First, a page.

INTERPLEADER, in English law, the form of action by which a person who is sued at law by two or more parties claiming adversely to each other for the recovery of money or goods wherein he has no interest, obtains relief by procuring the rival claimants to try their rights between or among themselves only. Originally the only relief available to the possessor against such adverse claims was by means of a bill of interpleader in equity. The Interpleader Act 1831 enabled the defendant in such cases, on application to the court, to have the original action stayed and converted into a trial between the two claimants. The Common Law Procedure Act of 1860 further extended the power of the xiv. 23 common law courts in interpleader; and the Judicature Act 1875 enacted that the practice and procedure under these two statutes should apply to all divisions of the High Court of Justice. The Judicature Act also extended the remedy of interpleader to a debtor or other person liable in respect of a debt alleged to be assigned, when the assignment was disputed. In 1883 the acts of 1831 and 1860 were embodied in the form of rules by the Rules of the Supreme Courts (1883), O. Ivii. by reference to which all questions of interpleader in the High Court of Justice are now determined. The acts themselves were repealed by the Statute Law Revision Act of the same year. Interpleader is the equivalent of multiplepoinding in Scots law.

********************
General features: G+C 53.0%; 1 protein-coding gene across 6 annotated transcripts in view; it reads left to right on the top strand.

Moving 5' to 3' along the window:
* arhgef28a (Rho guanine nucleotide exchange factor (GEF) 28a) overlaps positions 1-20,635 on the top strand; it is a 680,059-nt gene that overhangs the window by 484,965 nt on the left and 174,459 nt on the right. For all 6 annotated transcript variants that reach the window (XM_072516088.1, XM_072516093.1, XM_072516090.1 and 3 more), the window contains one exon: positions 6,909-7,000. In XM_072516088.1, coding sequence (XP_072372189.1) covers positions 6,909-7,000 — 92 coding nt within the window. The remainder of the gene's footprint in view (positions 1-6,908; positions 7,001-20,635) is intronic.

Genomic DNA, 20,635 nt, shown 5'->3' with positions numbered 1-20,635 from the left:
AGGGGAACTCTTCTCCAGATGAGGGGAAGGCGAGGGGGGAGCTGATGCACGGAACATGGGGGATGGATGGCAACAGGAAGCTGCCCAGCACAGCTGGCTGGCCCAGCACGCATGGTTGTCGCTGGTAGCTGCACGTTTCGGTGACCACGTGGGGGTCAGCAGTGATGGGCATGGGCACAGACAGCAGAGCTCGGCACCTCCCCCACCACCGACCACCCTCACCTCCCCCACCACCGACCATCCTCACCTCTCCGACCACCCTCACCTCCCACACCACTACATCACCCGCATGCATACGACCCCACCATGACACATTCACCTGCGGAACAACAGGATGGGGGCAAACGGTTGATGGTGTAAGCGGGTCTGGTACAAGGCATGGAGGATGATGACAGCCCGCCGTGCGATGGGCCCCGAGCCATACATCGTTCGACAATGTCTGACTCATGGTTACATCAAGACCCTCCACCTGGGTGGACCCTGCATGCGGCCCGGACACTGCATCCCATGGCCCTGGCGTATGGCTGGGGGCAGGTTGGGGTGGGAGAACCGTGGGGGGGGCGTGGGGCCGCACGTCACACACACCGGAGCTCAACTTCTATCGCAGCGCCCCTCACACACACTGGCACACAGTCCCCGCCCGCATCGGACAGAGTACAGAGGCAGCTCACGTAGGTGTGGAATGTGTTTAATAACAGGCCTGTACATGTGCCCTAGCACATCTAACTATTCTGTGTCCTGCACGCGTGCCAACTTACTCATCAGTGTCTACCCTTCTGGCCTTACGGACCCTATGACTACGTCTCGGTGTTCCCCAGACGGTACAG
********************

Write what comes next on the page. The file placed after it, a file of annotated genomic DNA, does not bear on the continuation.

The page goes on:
Note - this article incorporates content from Encyclopaedia Britannica, Eleventh Edition, (1910-1911)